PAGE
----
The rules of descent above given will be better apprehended by a reference to the accompanying table, taken, with a little modification, from Mr. Watkins' Essay on the Law of Descents. In this table, Benjamin Brown is the purchaser, from whom the descent is to be traced. On his death intestate, the lands will accordingly descend first to his eldest son, by Ann Lee, William Brown; and from him (2ndly) to his eldest son, by Sarah Watts, Isaac Brown. Isaac dying without issue we must now seek the heir of the purchaser, and not the heir of Isaac. William, the eldest son of the purchaser, is dead; but William may have had other descendants, besides Isaac his eldest son; and, by the fourth rule, all the lineal descendants in infinitum of every person deceased shall represent their ancestor. We find accordingly that William had a daughter Lucy by his first wife, and also a second son, George, by Mary Wood, his second wife. But the son, George, though younger than his half sister Lucy, yet being a male, shall be preferred according to the second rule; and he is therefore (3rdly) the next heir. Had Isaac been the purchaser, the case would have been different; for, his half brother George would then have been postponed, in favour of his sister Lucy of the whole blood, according to the seventh rule. But now Benjamin is the purchaser, and both Isaac and George are equally his grandchildren. George dying without issue, we must again seek the heir of his grandfather Benjamin, who now is undeniably (4thly) Lucy, she being the remaining descendant of his eldest son. Lucy dying likewise without issue, her father's issue become extinct; and we must still inquire for the heir of Benjamin Brown, the purchaser, whom we now find to be (5thly) John Brown, his only son by his second wife. The land then descends from John to (6thly) his eldest son Edmund, and from Edmund (7thly) to his only son James. James dying without issue, we must once more seek the heir of the purchaser, whom we find among the yet living issue of John. John leaving a daughter by his first wife, and a son and a daughter by his second wife, the lands descend (8thly) to Henry his son by Frances Wilson, a- being of the male sex; but he dying without issue, we again seek the heir of Benjamin, and find that John left two daughters, but by different wives; these daughters, being in the same degree and both equally the children of their common father, whom they represent, shall succeed (9thly) in equal shares. One of these daughters dying without issue in the lifetime of the other, the other shall then succeed to the whole as the only issue of her father. But the surviving sister dying also without issue, we still pursue our old inquiry, and seek again for the heir of Benjamin Brown the purchaser.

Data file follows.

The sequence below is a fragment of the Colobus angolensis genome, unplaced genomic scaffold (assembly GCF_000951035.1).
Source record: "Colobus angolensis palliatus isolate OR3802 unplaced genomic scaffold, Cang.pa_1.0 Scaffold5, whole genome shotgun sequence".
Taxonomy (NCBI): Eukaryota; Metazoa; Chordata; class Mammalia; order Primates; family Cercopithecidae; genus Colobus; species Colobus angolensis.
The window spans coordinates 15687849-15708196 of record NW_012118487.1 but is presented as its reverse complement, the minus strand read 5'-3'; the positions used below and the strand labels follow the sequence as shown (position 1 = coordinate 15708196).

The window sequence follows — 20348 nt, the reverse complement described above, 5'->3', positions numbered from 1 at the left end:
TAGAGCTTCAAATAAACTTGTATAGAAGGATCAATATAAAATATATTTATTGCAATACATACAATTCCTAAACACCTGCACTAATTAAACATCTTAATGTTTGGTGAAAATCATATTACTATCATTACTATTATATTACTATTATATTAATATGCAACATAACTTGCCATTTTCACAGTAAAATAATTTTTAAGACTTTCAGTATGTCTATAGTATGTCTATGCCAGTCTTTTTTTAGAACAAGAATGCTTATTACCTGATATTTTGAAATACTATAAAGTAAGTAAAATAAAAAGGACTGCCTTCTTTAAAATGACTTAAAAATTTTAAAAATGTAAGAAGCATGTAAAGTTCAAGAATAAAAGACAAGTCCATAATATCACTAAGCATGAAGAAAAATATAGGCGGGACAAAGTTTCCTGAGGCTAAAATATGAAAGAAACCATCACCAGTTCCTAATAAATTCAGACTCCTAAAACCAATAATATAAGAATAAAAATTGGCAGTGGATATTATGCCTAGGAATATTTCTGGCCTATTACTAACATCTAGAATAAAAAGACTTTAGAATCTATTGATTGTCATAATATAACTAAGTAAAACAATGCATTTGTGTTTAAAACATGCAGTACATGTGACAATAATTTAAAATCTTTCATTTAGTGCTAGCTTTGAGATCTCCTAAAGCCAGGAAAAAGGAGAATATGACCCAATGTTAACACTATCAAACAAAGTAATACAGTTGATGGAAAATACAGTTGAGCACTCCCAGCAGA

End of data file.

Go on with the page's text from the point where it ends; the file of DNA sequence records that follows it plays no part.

Explanation of the table.
(h) Stat. 3 & 4 Will. IV. c. 106 s. 8.
(i) 2 Black. Com. 238.
(j) Watkins on Descent, 130 (146 et seq. 4th ed.).
(k) Stat. 22 & 23 Vict. c. 35, ss. 19, 20.
Descent to the sons and their issue.
The issue of the sons of the purchaser is now extinct; and, as he left two daughters, Susannah and Catherine, -by different wives, we shall find, by the second and third rules, that they next inherit (10thly) in equal shares as heirs to him. Catherine Brown, one of the daughters, now marries Charles Smith, and dies, in the lifetime of her sister Susannah, leaving one son, John. The half-share of Catherine must then descend to the next heir of her father Benjamin, the purchaser. The next heirs of Benjamin Brown, after the decease of Catherine, are evidently Susannah Brown and John Smith, the son of Catherine. And in the first edition of the present work it was stated that the half share of Catherine would, on her decease, descend to them. This opinion has been very generally entertained (l). On further research, however, the author inclined to the opinion that the share of Catherine would, on her decease, descend entirely to her son (llthly) by right of representation; and that, as respects his mother's share, he and he only, is the right heir of the purchaser. The reasoning which led the author to this conclusion will be found in the Appendix (m). This point may now be considered as established.
Descent to the daughters of the purchaser and their issue.
(l) 23 Law Mag. 279; 1 Hayes's Conv. 313; 1 Jarman & Bythewood's Conveyancing, by Sweet, 139.
If Susannah Brown and John Smith should die without issue, the descendants of the purchaser will then have become extinct; and Joseph Brown, the father of the purchaser, will then (12thly), if living, be his heir by the fifth and sixth rules. Bridget, the sister of the purchaser, then succeeds (13thly), as representing her father, in preference to her half brother Timothy, who is only of the half blood to the purchaser, and is accordingly postponed to his sister by the seventh rule. But next to Bridget is Timothy (14thly) by the same rule, Bridget being supposed to leave no issue.
On the decease of Timothy without issue, all the descendants of the father will have failed, and the inheritance will next pass to Philip Brown (15thly), the paternal grandfather of the purchaser. But the grandfather being dead, we must next exhaust his issue, who stand in his place, and we find that he had another son, Thomas (16thly), who accordingly is the next heir; and, on his decease without issue, Stephen Brown (17thly), though of the half blood to the purchaser, will inherit, by the seventh rule, next after Thomas, a kinsman in the same degree of the whole blood. Stephen Brown dying without issue, the descendants of the grandfather are exhausted; and we must accordingly still keep, according to the sixth rule, in the male paternal line, and seek the paternal great grandfather of the purchaser, who is (18thly) Robert Brown; and who is represented, on his decease, by (19thly) Daniel Brown, his son. After Daniel and his issue follow, by the same rule, Edward (20thly) and his issue (21stly) Abraham.